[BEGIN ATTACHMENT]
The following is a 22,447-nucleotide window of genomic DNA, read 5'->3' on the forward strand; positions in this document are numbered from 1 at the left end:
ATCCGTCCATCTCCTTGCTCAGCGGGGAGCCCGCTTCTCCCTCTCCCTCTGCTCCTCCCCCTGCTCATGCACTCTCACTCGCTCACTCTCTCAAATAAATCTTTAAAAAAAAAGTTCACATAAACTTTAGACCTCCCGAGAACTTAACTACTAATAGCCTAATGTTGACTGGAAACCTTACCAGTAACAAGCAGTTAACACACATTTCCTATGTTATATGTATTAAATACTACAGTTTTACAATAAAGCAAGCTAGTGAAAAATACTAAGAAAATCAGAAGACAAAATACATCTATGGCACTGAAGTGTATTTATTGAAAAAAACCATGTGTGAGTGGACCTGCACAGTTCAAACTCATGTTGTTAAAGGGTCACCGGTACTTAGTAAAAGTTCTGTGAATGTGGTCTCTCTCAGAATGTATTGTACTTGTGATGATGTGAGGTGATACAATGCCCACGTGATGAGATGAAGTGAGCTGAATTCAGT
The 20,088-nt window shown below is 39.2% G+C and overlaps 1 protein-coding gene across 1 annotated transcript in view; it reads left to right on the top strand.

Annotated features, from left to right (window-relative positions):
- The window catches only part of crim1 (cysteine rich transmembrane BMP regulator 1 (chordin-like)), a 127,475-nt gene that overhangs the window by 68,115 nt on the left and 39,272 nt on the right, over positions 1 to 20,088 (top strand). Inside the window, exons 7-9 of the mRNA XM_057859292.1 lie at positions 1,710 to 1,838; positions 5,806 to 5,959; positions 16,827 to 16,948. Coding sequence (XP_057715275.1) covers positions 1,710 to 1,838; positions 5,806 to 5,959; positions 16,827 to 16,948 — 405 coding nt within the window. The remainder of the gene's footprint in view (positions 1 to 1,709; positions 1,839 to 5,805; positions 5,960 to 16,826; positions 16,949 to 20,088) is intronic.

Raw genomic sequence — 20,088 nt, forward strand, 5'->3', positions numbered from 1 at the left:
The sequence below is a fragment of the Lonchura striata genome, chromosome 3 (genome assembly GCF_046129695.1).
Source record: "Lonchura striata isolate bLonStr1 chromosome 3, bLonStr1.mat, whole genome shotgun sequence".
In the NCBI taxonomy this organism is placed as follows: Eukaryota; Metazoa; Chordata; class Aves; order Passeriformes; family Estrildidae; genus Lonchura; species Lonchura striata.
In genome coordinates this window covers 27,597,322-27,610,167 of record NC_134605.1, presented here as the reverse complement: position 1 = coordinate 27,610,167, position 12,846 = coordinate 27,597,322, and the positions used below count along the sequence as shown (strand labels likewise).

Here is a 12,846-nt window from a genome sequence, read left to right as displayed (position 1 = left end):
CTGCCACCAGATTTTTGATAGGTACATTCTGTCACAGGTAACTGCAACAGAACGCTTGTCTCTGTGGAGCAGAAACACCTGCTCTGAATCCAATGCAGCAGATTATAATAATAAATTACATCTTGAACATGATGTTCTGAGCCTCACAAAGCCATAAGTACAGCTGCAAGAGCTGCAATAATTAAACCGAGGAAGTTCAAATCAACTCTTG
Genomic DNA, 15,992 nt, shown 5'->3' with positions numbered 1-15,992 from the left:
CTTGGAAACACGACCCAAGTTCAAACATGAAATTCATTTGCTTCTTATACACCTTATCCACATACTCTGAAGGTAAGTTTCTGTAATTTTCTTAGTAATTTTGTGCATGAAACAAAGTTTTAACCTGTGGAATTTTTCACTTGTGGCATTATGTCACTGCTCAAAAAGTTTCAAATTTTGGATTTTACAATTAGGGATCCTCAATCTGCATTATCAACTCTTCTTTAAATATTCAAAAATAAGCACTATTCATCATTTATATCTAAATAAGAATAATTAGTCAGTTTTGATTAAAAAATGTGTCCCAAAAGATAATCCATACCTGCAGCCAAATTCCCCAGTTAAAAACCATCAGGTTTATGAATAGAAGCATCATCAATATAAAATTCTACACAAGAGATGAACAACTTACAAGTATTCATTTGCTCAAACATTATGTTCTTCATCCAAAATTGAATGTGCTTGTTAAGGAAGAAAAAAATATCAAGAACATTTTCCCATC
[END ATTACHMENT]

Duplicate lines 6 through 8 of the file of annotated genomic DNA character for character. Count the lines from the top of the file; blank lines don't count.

Raw genomic sequence — 20,088 nt, forward strand, 5'->3', positions numbered from 1 at the left:
The sequence below is a fragment of the Lonchura striata genome, chromosome 3 (genome assembly GCF_046129695.1).
Source record: "Lonchura striata isolate bLonStr1 chromosome 3, bLonStr1.mat, whole genome shotgun sequence".